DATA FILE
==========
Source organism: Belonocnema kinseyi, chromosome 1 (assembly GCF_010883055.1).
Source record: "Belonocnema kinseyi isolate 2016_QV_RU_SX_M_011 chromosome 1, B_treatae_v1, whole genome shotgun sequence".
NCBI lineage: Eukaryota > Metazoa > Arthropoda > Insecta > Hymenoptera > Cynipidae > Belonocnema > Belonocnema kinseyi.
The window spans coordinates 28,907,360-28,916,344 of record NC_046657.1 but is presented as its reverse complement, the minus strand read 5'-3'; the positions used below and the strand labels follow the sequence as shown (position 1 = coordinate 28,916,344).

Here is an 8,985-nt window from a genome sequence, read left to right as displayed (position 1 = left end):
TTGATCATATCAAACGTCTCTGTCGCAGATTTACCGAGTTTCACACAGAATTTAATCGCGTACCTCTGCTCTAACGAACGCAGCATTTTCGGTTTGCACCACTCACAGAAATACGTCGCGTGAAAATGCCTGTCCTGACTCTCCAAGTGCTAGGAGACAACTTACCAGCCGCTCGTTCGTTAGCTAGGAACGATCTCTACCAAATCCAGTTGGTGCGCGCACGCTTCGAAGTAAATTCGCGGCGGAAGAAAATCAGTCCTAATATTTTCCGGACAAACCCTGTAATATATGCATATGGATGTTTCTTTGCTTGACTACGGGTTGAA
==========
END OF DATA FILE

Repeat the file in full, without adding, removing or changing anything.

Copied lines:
Source organism: Belonocnema kinseyi, chromosome 1 (assembly GCF_010883055.1).
Source record: "Belonocnema kinseyi isolate 2016_QV_RU_SX_M_011 chromosome 1, B_treatae_v1, whole genome shotgun sequence".
NCBI lineage: Eukaryota > Metazoa > Arthropoda > Insecta > Hymenoptera > Cynipidae > Belonocnema > Belonocnema kinseyi.
The window spans coordinates 28,907,360-28,916,344 of record NC_046657.1 but is presented as its reverse complement, the minus strand read 5'-3'; the positions used below and the strand labels follow the sequence as shown (position 1 = coordinate 28,916,344).

Here is an 8,985-nt window from a genome sequence, read left to right as displayed (position 1 = left end):
TTGATCATATCAAACGTCTCTGTCGCAGATTTACCGAGTTTCACACAGAATTTAATCGCGTACCTCTGCTCTAACGAACGCAGCATTTTCGGTTTGCACCACTCACAGAAATACGTCGCGTGAAAATGCCTGTCCTGACTCTCCAAGTGCTAGGAGACAACTTACCAGCCGCTCGTTCGTTAGCTAGGAACGATCTCTACCAAATCCAGTTGGTGCGCGCACGCTTCGAAGTAAATTCGCGGCGGAAGAAAATCAGTCCTAATATTTTCCGGACAAACCCTGTAATATATGCATATGGATGTTTCTTTGCTTGACTACGGGTTGAA